Michael Delahoyde, PhD

Professor of English

Mythology Midterm Exam — Spring 2020

Washington State University




I. IDENTIFICATIONS. [Total 26 points.]

You know, in what work do we read that God created light? Who is “the great tactician?”: that kind of very brief question. This portion of the midterm exam will be inflicted individually and intracerebrally during the scheduled class period. So put on your thinking caps instead of your weasel caps.

II. QUOTATIONS. [Total 50 points; 5 points each.]

A combination of identification and, more importantly, significance questions will follow quotations from the material of the first half of the semester, extracted for their representativeness of our discussions over the key points these weeks. This is not trivial pursuit. If you read the works and paid attention in class, only a close review of notes is necessary for preparation. My web notes might serve as a useful resource too.

III. TAKE-HOME ESSAY. [Total 24 points.]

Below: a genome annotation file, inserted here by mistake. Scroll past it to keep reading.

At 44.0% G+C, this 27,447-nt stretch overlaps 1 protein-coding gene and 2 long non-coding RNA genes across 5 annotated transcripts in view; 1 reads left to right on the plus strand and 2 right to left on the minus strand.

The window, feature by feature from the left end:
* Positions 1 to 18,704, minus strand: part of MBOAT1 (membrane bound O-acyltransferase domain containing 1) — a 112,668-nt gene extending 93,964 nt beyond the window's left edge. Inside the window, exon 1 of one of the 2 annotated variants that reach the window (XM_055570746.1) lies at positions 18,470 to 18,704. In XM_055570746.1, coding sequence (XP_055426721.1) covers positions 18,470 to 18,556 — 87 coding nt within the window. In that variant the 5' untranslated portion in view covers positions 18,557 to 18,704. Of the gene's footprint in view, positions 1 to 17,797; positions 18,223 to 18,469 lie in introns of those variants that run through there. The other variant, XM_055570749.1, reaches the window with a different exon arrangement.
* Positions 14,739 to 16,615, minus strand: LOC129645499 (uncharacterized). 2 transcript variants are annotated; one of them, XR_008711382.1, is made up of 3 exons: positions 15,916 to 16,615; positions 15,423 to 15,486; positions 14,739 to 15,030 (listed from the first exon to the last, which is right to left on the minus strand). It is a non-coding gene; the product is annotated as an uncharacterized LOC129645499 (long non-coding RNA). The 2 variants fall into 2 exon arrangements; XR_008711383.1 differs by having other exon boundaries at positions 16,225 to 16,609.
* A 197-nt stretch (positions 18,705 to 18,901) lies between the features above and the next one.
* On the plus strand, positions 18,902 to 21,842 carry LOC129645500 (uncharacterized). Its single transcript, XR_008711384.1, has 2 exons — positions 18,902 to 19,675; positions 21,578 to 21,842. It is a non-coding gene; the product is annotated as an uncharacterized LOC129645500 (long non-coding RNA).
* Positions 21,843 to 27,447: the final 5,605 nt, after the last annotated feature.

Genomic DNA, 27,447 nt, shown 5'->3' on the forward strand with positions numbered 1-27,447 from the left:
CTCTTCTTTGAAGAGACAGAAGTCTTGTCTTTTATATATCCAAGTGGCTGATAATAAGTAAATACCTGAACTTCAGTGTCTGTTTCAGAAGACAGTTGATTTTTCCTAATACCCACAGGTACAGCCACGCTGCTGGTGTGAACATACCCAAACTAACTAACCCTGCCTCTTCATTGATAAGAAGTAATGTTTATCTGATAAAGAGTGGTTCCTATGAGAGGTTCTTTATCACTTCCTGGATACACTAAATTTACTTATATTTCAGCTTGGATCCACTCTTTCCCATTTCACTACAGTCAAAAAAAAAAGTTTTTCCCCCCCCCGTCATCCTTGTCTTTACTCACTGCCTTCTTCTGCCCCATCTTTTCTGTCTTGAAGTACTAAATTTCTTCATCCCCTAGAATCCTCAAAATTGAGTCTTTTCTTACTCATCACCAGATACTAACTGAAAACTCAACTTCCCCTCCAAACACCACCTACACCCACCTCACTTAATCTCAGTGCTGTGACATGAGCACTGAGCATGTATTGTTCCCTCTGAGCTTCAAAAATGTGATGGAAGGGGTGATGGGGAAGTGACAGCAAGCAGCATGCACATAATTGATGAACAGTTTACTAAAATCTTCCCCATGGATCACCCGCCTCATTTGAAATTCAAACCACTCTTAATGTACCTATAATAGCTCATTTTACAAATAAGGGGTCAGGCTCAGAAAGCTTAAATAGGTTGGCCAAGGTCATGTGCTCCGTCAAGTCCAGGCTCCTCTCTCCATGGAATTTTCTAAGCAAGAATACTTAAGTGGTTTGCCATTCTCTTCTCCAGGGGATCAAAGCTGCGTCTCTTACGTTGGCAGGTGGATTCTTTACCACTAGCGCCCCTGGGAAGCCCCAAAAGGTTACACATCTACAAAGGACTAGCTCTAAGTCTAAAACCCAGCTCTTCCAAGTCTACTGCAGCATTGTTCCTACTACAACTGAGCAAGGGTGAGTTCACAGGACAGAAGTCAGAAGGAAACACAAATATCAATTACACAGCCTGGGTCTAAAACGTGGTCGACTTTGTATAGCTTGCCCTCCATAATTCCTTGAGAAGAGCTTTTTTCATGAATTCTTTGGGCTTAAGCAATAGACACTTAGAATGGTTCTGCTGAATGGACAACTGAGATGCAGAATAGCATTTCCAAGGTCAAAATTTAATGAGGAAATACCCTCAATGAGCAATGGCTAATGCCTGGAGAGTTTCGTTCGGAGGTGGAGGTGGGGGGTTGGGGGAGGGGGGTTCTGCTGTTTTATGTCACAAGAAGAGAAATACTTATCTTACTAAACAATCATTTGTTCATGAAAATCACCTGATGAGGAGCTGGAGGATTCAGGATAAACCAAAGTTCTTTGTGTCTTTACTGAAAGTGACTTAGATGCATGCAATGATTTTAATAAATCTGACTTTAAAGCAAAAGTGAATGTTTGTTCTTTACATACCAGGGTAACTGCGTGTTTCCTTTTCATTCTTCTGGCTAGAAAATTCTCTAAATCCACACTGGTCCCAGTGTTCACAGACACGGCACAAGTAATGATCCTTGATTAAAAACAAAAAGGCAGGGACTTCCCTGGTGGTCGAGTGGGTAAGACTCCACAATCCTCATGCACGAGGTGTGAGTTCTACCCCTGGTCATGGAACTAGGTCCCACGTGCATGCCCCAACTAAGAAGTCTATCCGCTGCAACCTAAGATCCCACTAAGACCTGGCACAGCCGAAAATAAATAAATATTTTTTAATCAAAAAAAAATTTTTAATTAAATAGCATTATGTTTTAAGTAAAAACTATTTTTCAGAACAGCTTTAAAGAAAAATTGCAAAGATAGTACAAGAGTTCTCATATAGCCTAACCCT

DO THIS PART NOW! Answer the following question thoroughly and precisely, in about three (3) pages, double-spaced. The essay should be a virtuoso piece of brilliance manifested in impressive eloquence, with facile reference to specifics from the mythological texts.

  • What is the most important new message or realization you have received from the mythological materials at any time during the first weeks of the semester? This should be something authentic, not a cheesy cliché or reconfirmation of a predisposed idea. Explain how the message is cleverly conveyed in its source (or in more than one source), and detail its importance to you and/or to life on this planet in 2020 AD.

This essay is due as hard-copy on midterm day to accompany the other in-class components of the exam. No late essays will be accepted, nor is it my responsibility to print out whatever you think you can phone in at your convenience. A dark mist will swirl over your eyes and you will go down to the House of Death.

For more advice on writing a sterling essay and avoiding common pitfalls, see here:
Essay Advice.